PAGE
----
They laid low the next day, as Anders was watching them closely. During the crafts period while they were making craftsy things out of leather, they spent an enjoyable time bouncing around theories about the origin of the body and 'what did him in' in the way that most boys their age would talk about sports statistics and their favorite music track on a new album.
"Maybe he was a Sentinel for his tribe. Richard Burton," began Blair hesitantly.
"The explorer, not the actor." Daniel added helpfully.
"I knew that." Spenser snorted.
"Actor? Explorer?" Charlie asked innocently. If it didn't have to do with math, Charlie was a little lost, but he was learning from the others.
"He wrote about Sentinels, they had enhanced senses, could look out for the tribe, warn them of danger, track game, and smell the weather. Some day..." Blair paused and looked up at the sky. "Someday I'm gonna find a Sentinel and learn about him."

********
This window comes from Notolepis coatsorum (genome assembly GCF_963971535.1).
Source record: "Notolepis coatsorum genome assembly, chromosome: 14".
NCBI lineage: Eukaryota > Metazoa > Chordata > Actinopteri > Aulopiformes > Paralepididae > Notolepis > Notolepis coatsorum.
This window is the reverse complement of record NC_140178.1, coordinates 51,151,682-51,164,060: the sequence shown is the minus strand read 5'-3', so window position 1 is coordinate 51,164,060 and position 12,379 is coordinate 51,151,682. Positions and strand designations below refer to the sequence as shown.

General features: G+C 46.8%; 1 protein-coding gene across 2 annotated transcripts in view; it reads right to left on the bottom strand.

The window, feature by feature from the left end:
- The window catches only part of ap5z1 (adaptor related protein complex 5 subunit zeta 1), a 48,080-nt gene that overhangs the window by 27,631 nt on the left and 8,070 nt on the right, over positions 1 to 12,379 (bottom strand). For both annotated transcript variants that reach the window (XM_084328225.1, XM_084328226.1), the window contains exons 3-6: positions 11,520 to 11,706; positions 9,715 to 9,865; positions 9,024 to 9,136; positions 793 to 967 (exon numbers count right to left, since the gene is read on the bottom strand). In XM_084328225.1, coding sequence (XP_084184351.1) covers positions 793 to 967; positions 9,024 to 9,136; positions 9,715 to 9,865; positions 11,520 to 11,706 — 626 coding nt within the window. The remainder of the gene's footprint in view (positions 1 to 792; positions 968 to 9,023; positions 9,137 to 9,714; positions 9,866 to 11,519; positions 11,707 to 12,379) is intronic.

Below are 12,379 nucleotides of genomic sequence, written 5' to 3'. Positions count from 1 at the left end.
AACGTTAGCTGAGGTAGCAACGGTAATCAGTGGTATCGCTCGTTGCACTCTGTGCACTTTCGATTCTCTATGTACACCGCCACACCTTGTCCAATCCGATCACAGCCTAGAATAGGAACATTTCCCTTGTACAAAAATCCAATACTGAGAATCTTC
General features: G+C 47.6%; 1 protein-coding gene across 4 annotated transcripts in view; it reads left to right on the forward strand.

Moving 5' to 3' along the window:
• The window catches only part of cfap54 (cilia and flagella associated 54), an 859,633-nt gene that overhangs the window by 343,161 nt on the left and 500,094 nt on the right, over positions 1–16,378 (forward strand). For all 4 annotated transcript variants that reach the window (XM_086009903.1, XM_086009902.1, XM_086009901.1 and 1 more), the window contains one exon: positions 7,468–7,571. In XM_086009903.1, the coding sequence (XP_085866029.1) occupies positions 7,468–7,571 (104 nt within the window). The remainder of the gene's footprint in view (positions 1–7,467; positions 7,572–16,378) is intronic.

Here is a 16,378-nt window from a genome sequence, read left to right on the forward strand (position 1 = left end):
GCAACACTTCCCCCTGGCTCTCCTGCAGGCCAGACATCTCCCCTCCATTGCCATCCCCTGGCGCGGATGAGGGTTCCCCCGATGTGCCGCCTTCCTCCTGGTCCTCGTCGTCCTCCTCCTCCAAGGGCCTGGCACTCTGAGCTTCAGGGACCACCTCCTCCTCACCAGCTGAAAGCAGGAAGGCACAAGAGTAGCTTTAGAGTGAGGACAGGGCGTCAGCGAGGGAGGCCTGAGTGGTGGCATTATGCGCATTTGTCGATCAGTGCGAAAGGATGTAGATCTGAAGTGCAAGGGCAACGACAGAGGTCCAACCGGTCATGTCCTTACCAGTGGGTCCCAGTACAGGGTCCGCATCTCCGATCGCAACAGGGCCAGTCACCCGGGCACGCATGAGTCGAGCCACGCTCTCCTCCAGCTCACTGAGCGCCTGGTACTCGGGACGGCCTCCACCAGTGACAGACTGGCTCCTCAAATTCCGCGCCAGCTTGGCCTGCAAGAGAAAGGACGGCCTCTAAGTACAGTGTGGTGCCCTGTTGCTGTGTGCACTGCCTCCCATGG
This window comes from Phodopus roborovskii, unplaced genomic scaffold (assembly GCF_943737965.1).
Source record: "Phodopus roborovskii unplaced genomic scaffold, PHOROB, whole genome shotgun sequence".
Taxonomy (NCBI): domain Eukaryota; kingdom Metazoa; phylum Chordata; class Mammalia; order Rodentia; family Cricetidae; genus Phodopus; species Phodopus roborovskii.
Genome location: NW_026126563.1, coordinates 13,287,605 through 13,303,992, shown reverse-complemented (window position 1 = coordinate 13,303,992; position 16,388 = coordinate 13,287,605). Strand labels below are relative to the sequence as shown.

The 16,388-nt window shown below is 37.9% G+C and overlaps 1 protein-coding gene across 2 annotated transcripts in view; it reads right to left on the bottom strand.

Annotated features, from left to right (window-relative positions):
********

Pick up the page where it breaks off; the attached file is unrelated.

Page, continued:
"I look forwards to reading it." Spencer said solemnly. "But if he had such good senses, why is he buried in an unmarked shallow grave?"
"There was no time to bury him properly." Charlie added.
"There were no teethmarks on the bones, so we can probably rule out death by wildlife." Daniel mused scuffing the toe of his tennis shoe in the dust.
The boys were silent for a moment their youthful brains almost grinding audibly.
"I think..." Blair began slowly and was interrupted by a call from Anders.